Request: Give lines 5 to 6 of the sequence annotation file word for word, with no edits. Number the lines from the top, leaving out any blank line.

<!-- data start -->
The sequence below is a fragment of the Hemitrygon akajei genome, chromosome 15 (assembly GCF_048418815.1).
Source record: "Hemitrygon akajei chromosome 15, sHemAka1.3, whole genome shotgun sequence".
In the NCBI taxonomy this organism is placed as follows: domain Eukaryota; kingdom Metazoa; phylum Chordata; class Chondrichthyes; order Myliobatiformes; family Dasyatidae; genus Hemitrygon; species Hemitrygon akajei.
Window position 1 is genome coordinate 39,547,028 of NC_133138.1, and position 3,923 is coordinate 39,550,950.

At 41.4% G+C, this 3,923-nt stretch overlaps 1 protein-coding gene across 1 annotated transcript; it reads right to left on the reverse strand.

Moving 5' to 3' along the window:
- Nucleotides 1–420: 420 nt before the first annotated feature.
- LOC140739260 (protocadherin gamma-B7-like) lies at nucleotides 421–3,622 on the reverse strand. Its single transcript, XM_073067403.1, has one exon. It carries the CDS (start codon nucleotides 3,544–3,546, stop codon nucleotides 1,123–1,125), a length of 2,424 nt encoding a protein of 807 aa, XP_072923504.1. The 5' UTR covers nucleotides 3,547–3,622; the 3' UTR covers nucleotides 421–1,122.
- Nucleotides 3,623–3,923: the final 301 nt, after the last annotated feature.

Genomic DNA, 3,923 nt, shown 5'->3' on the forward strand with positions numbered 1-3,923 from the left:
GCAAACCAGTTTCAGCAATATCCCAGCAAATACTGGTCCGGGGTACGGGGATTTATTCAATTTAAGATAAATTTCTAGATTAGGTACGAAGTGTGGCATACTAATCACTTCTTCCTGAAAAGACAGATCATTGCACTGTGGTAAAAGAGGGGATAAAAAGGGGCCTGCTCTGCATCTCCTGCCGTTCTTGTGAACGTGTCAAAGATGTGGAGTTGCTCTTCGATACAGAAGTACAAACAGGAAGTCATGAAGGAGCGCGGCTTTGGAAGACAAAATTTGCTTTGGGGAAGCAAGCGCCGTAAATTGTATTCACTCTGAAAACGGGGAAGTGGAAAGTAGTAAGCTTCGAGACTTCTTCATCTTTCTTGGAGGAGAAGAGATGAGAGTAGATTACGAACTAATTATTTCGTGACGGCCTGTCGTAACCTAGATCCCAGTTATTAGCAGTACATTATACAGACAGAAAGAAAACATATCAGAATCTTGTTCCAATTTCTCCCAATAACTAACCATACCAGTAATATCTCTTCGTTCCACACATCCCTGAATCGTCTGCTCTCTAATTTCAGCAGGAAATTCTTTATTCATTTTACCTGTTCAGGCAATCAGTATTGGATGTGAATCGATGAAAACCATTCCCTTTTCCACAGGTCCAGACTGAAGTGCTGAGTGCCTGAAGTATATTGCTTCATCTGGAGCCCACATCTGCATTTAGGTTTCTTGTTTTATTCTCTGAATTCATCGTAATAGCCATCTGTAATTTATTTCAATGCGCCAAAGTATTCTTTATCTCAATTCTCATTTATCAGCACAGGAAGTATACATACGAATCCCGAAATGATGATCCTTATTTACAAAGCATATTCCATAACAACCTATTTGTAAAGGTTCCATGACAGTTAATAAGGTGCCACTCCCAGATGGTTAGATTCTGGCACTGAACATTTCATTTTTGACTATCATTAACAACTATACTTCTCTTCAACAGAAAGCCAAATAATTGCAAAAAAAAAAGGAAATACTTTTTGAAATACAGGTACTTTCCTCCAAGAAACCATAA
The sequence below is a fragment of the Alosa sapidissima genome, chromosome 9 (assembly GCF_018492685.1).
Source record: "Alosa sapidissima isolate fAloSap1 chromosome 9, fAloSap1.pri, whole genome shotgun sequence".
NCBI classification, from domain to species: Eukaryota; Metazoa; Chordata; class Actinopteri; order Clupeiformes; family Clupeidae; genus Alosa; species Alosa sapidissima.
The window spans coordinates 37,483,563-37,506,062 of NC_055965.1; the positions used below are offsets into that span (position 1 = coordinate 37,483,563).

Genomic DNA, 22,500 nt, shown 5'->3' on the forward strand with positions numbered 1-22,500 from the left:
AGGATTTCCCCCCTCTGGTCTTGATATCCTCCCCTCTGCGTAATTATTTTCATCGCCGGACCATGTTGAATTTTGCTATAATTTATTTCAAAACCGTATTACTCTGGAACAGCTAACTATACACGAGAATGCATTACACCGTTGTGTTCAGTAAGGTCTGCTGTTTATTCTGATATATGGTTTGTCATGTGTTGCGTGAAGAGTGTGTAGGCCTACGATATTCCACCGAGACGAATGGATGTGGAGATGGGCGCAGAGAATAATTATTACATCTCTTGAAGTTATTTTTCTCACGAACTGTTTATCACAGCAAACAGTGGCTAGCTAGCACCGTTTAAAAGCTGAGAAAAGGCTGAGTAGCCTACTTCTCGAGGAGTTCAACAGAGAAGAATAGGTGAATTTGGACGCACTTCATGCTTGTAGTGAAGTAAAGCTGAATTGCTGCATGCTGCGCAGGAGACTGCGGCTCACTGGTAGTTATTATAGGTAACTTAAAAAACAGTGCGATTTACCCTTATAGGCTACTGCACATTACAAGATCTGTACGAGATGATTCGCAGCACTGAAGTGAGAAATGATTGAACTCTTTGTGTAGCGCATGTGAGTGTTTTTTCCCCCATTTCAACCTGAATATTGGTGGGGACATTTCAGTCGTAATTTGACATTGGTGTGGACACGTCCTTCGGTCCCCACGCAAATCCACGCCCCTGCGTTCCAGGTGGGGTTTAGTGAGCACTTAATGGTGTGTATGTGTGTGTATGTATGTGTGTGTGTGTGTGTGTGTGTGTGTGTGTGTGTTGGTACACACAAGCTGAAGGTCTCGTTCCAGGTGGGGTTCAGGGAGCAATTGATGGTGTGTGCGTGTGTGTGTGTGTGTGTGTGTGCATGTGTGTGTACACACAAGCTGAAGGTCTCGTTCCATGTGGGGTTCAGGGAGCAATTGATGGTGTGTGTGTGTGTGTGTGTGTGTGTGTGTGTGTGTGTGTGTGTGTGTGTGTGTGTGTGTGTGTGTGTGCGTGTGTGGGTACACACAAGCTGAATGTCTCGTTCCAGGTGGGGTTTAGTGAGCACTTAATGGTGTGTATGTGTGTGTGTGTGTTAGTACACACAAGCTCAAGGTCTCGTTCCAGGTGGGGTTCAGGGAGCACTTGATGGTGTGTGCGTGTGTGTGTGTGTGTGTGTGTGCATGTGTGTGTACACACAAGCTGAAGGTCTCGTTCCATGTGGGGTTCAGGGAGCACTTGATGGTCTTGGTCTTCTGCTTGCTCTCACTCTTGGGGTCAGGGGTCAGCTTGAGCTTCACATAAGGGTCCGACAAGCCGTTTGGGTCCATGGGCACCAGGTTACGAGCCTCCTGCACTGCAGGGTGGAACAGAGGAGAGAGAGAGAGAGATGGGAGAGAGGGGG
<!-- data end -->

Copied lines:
At 41.4% G+C, this 3,923-nt stretch overlaps 1 protein-coding gene across 1 annotated transcript; it reads right to left on the reverse strand.

Moving 5' to 3' along the window: